The Judicial Handbook on HIV, Human Rights and the Law in Uganda comprises of five parts that address the issues relating to HIV/AIDS and raises pertinent issues relating to its existence as may affect Judges’ decisions as well as possible recommendations for a start. Specifically, it has a background in which the current status of the HIV/AIDS epidemic and response to it is included.
- Part I enunciates the International Law and Human Rights Frameworks as applicable to HIV/AIDS in Uganda
- Part II concentrates on the National Law and Human Rights Frameworks as applicable to HIV in Uganda.
- Part III is about gaps/issues/shortfalls in national law and human rights frameworks as applicable to HIV and discusses policies on HIV.
- Part IV pertains to criminalization of transmission of HIV and its adverse effects.
- Part V is about things to remember when judging and adjudicating HIV cases, what the disposition of a judicial officer should be as well as the role of a judicial officer in the courtroom whilst handling such cases.
Includes judgements from jurisdictions around the world, representing enabling jurisprudence on HIV-related issues, including judgements related to the criminalization of HIV transmission, exposure and non-disclosure.
Prepared as a resource to help judges, magistrates, arbitrators and other judicial officers throughout the world adjudicate cases involving HIV-related issues. Based on international legal and human rights standards, the handbook contains examples of decided cases from different jurisdictions, good-practice advice and judicial rulings on HIV-related issues.
This Guidance Note aims to provide concrete recommendations to alternative complaints mechanisms on how to provide safe, accessible and effective remedies for vulnerable and key populations who experience health rights violations.
Alternative complaints mechanisms are, for the present purposes, understood as those processes identified to be able to receive and determine complaints relating to health care outside of formal court procedures. These include healthcare regulatory bodies, such as health professions councils and nursing councils; decentralised complaints processes, such as complaints processes within ministries of health or health facility-based complaints mechanisms; and national human rights commissions and ombudspersons.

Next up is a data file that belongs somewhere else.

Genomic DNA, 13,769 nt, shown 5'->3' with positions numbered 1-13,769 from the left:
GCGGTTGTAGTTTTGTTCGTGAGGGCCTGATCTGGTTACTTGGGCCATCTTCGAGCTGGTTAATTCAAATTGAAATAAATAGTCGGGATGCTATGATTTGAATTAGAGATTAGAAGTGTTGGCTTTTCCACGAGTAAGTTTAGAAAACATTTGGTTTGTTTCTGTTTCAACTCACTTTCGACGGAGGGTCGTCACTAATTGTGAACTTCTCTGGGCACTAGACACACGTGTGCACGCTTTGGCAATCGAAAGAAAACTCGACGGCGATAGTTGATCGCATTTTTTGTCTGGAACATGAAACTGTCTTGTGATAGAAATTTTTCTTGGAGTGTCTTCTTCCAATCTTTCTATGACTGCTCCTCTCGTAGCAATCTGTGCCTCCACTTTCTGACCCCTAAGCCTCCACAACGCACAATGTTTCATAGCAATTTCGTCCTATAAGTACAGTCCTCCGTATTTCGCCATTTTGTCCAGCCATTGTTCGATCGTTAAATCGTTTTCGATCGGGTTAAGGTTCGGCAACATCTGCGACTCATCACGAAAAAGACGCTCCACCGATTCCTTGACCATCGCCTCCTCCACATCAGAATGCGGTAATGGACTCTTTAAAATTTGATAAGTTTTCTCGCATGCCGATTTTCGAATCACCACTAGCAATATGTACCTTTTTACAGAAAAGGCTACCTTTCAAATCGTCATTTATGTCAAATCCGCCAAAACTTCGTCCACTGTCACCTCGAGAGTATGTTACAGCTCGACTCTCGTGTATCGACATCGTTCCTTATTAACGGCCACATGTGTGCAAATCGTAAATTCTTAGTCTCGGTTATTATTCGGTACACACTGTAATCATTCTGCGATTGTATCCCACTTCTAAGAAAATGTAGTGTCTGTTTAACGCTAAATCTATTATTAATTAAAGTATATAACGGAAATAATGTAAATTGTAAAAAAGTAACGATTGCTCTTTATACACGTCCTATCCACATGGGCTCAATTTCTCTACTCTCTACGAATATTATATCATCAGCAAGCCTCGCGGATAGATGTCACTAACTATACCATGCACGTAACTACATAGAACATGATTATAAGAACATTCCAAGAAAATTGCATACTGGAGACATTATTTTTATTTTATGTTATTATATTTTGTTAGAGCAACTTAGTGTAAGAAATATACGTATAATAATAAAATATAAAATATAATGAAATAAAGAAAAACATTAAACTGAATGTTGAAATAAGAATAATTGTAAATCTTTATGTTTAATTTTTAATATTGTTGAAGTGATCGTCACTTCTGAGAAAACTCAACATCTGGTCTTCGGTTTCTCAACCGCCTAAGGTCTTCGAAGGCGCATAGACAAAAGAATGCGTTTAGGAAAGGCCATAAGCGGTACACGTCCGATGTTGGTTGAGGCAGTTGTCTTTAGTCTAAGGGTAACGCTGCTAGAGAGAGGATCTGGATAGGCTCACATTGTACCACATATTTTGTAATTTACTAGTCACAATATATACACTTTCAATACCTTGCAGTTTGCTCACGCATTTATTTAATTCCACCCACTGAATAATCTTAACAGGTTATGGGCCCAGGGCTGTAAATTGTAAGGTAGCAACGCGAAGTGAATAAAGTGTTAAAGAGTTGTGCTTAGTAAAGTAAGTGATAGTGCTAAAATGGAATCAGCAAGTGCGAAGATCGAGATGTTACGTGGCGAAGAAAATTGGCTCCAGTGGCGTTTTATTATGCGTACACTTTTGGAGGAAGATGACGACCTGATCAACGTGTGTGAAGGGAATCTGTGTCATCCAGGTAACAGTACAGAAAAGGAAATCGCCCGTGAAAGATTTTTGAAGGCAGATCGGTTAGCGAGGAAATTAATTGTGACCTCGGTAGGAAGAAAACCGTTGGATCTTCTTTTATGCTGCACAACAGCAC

Presents an assessment of the legal, ethical, societal and health issues raised by criminal proceedings brought in France for acts of transmission or exposure to the risk of sexual transmission of HIV.
Twenty scientists from regions across the world developed this Expert Consensus Statement to address the use of HIV science by the criminal justice system. Description of the possibility of HIV transmission was limited to acts most often at issue in criminal cases. The authors recommend that caution be exercised when considering prosecution, and encourage governments and those working in legal and judicial systems to pay close attention to the significant advances in HIV science that have occurred over the last three decades to ensure current scientific knowledge informs application of the law in cases related to HIV.
“This Handbook aims to assist judges and legal professionals in handling HIV and AIDS-related matters with a focus on employment and occupation. It provides information on relevant national and international law and its application in domestic courts operating in diverse legal traditions and frameworks.” ILO